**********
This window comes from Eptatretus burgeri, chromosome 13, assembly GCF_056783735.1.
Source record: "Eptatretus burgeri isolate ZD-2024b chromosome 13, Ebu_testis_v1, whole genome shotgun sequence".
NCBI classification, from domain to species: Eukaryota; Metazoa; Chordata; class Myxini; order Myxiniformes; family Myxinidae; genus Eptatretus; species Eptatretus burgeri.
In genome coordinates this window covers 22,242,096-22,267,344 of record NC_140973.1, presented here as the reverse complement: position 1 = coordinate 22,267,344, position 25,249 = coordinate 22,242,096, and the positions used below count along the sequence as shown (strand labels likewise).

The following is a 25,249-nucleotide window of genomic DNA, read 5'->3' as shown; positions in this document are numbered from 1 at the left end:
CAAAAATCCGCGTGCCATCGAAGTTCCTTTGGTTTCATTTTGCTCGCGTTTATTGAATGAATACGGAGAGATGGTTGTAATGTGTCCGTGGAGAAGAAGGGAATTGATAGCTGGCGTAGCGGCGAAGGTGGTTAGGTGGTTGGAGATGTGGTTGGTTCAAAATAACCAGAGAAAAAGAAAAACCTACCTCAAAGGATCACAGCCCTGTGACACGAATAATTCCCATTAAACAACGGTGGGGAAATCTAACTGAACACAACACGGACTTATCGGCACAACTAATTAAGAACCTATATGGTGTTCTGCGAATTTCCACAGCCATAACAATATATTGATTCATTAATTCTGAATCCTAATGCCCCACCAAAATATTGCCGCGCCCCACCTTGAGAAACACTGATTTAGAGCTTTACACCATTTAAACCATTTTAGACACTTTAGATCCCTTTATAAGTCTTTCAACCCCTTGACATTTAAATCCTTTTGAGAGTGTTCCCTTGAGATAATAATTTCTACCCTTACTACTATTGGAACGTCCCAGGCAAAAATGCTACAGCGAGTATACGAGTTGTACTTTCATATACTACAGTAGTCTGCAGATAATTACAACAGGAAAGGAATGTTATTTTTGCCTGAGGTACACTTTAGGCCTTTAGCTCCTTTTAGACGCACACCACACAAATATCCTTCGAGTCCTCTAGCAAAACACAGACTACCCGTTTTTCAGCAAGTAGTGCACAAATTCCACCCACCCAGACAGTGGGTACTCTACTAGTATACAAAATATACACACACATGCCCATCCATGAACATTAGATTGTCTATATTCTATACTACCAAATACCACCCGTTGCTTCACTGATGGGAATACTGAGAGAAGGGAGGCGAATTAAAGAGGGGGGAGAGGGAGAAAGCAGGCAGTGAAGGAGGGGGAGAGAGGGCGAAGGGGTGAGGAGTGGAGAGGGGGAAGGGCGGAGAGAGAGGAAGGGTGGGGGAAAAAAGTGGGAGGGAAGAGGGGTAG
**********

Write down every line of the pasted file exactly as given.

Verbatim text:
This window comes from Eptatretus burgeri, chromosome 13, assembly GCF_056783735.1.
Source record: "Eptatretus burgeri isolate ZD-2024b chromosome 13, Ebu_testis_v1, whole genome shotgun sequence".
NCBI classification, from domain to species: Eukaryota; Metazoa; Chordata; class Myxini; order Myxiniformes; family Myxinidae; genus Eptatretus; species Eptatretus burgeri.
In genome coordinates this window covers 22,242,096-22,267,344 of record NC_140973.1, presented here as the reverse complement: position 1 = coordinate 22,267,344, position 25,249 = coordinate 22,242,096, and the positions used below count along the sequence as shown (strand labels likewise).

The following is a 25,249-nucleotide window of genomic DNA, read 5'->3' as shown; positions in this document are numbered from 1 at the left end:
CAAAAATCCGCGTGCCATCGAAGTTCCTTTGGTTTCATTTTGCTCGCGTTTATTGAATGAATACGGAGAGATGGTTGTAATGTGTCCGTGGAGAAGAAGGGAATTGATAGCTGGCGTAGCGGCGAAGGTGGTTAGGTGGTTGGAGATGTGGTTGGTTCAAAATAACCAGAGAAAAAGAAAAACCTACCTCAAAGGATCACAGCCCTGTGACACGAATAATTCCCATTAAACAACGGTGGGGAAATCTAACTGAACACAACACGGACTTATCGGCACAACTAATTAAGAACCTATATGGTGTTCTGCGAATTTCCACAGCCATAACAATATATTGATTCATTAATTCTGAATCCTAATGCCCCACCAAAATATTGCCGCGCCCCACCTTGAGAAACACTGATTTAGAGCTTTACACCATTTAAACCATTTTAGACACTTTAGATCCCTTTATAAGTCTTTCAACCCCTTGACATTTAAATCCTTTTGAGAGTGTTCCCTTGAGATAATAATTTCTACCCTTACTACTATTGGAACGTCCCAGGCAAAAATGCTACAGCGAGTATACGAGTTGTACTTTCATATACTACAGTAGTCTGCAGATAATTACAACAGGAAAGGAATGTTATTTTTGCCTGAGGTACACTTTAGGCCTTTAGCTCCTTTTAGACGCACACCACACAAATATCCTTCGAGTCCTCTAGCAAAACACAGACTACCCGTTTTTCAGCAAGTAGTGCACAAATTCCACCCACCCAGACAGTGGGTACTCTACTAGTATACAAAATATACACACACATGCCCATCCATGAACATTAGATTGTCTATATTCTATACTACCAAATACCACCCGTTGCTTCACTGATGGGAATACTGAGAGAAGGGAGGCGAATTAAAGAGGGGGGAGAGGGAGAAAGCAGGCAGTGAAGGAGGGGGAGAGAGGGCGAAGGGGTGAGGAGTGGAGAGGGGGAAGGGCGGAGAGAGAGGAAGGGTGGGGGAAAAAAGTGGGAGGGAAGAGGGGTAG